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Philosophy counsels us to begin with the most certain of definitions. In that spirit, returning to a question I've often avoided, what is the common definition of knowledge between the rationalists and empiricists? Their work concerns how we accumulate knowledge, but what is it that we accumulate? Justified true belief, in the classical mold? Is there a common definition between the two traditions at all?

Generally, what is the common ground between the rationalist thinker and his empiricist counterpart--but to be more precise, how can we define or recognize knowledge, the accumulation of which is in dispute? One side says that it is innate; the other that it is derived from experience--but what is it?

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    Don't have time to answer in sufficient detail but the core answer is that each is committed to the idea there is a sure foundation for knowledge in a particular source ... ergo they are both foundationalist epistemologies even if they disagree about whether reason or the senses supplies the foundation. – virmaior Mar 8 '18 at 23:56
  • But what is their criteria for knowledge? Using empiricism as an example: the senses can provide various data: what an object looks like, what a texture feels like... how particles interact, how weather occurs. The idea of knowledge isn't exhausted by any of these determinations; nor is it necessarily limited to them. We don't know an object in the same way we do a person, or a scientific law. – WolandBarthes Mar 9 '18 at 2:05
  • Knowledge for these foundationalists is unassailable access to reality as it is. – virmaior Mar 9 '18 at 7:04
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Where there is disagreement, as there is between rationalists and empiricists, there is always a background of agreement : there can only be disagreement if you at least agree on what there is to disagree about. So much by way of sage introduction !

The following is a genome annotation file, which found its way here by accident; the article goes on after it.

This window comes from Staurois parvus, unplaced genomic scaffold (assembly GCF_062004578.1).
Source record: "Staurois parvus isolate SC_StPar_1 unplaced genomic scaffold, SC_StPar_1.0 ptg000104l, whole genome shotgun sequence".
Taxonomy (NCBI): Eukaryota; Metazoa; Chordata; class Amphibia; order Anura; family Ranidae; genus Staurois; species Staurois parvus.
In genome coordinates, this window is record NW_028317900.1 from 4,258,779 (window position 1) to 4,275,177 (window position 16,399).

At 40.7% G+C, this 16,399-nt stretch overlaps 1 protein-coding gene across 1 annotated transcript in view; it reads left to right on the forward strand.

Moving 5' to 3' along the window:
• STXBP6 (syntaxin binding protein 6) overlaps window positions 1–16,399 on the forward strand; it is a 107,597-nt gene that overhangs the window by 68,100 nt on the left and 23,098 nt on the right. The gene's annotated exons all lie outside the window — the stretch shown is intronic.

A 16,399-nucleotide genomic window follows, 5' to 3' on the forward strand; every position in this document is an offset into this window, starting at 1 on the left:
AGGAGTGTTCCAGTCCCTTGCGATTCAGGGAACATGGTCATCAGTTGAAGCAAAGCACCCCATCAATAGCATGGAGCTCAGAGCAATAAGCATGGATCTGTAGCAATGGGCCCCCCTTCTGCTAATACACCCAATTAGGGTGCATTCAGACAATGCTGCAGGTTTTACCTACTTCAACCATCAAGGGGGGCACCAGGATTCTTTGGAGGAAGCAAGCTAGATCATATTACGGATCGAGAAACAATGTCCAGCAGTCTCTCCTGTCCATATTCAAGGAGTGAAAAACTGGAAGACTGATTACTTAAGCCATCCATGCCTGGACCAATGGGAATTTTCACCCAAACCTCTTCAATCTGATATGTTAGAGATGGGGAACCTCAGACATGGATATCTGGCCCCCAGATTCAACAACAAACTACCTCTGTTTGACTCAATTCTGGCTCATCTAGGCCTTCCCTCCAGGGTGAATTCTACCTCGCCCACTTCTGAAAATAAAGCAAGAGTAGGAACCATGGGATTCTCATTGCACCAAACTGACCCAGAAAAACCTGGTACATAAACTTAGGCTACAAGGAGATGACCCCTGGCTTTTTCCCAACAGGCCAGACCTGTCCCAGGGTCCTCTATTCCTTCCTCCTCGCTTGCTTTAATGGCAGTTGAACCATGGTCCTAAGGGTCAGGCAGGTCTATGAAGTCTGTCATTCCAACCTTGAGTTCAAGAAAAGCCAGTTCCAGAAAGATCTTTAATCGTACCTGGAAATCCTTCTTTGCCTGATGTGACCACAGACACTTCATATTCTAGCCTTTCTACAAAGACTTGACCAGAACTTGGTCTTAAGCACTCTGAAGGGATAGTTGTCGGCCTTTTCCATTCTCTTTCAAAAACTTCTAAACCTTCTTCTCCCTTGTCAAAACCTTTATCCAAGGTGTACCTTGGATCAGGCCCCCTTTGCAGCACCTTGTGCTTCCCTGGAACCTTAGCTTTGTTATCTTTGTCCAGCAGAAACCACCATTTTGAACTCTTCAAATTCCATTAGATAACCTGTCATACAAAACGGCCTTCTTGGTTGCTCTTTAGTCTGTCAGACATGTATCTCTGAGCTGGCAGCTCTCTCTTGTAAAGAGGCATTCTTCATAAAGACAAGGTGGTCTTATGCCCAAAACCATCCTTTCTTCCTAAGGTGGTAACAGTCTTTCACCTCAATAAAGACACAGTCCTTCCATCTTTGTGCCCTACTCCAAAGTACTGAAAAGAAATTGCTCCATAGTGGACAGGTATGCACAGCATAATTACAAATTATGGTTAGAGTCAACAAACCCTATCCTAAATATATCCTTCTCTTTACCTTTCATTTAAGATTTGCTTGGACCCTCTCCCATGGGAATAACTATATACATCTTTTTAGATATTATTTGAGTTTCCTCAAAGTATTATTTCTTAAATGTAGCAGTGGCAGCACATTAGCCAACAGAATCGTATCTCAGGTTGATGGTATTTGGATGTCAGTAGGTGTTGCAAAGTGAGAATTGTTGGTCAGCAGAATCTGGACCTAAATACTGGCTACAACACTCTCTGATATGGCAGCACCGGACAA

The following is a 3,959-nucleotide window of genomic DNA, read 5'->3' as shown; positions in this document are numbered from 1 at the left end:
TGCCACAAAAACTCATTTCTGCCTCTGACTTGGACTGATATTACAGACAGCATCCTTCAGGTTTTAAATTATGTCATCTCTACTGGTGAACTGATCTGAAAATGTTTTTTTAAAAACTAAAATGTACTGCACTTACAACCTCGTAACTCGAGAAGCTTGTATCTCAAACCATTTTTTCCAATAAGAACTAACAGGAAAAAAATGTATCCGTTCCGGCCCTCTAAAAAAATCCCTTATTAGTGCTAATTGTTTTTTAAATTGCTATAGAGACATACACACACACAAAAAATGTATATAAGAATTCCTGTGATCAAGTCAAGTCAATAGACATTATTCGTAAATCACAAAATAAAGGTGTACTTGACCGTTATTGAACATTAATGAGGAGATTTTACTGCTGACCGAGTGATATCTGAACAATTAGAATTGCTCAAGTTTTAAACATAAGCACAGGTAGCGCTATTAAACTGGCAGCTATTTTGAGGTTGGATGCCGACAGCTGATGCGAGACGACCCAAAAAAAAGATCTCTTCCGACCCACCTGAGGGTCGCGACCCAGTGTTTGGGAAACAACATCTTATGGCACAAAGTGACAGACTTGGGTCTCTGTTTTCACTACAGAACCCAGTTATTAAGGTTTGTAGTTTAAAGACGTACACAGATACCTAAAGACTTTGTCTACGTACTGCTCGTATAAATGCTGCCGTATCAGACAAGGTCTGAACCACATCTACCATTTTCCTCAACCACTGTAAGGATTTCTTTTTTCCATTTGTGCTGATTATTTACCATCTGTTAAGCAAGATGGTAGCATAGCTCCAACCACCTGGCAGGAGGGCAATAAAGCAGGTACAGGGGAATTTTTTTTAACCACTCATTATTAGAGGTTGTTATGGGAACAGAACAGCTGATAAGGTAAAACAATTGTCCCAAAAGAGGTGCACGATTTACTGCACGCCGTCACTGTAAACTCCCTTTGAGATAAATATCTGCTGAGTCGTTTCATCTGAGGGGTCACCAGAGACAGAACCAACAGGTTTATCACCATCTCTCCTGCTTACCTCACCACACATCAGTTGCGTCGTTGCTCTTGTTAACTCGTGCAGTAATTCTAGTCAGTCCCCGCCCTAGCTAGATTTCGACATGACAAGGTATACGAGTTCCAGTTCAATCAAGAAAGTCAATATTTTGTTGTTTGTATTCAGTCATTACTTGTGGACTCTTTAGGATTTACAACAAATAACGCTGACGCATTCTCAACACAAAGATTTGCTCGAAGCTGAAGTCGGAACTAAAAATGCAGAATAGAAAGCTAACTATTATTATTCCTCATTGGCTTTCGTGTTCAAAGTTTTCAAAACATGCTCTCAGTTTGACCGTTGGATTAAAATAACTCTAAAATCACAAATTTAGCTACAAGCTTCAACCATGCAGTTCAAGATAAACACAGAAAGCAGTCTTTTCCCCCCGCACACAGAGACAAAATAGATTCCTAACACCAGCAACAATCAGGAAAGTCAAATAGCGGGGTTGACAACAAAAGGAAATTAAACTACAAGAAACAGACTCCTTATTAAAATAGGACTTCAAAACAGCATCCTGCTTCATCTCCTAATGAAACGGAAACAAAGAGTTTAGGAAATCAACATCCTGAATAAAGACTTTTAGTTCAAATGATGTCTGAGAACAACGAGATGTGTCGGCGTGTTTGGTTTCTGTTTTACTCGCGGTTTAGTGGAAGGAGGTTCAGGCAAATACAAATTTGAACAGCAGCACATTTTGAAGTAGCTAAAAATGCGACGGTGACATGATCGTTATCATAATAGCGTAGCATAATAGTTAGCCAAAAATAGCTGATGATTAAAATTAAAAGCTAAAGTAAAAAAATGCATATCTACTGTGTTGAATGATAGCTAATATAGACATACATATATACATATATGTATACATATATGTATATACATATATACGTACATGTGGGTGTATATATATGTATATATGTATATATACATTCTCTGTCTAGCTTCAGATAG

▻ RATIONALISM

I'd offer a provisional characteristisation of rationalism as a philosophy for which reason is a source of knowledge of the physical world independent of and superior to empirical observation in the form of sense perception or introspection. 'Superior to' indicates that reason can supply beliefs which are immune from error. A rationalist accepts the possibility and fact of a priori knowledge, knowledge derived by reason independently of (prior to) experience. Reason may operate independently of experience by virtue of innate ideas but a rationalist is not as such committed to the existence or reliability of innate ideas.

There has historically been an assumption, or tendency to suppose, that knowledge of physical world takes a mathematical form.

▻ EMPIRICISM

For empiricism there is no knowledge independently of experience. The closest we can come to a priori knowledge is a knowledge of analytic truths - knowledge for instance of tautologies. This tells us nothing about reality, only at most some truths about language or concepts. All knowledge of the physical world derives from empirical observation in the form of sense perception or introspection.

Empiricism is not closely associated with the view that a knowledge of the physical world takes a mathematical form.

▻ GENERALISATION

I have only been able to offer a wide and approximate contrast between rationalism and empiricism. There is really not way round looking at individual thinkers and seeing what they agreed and differed on.

▻ COMMONALITIES

☛ Direct perception and certainty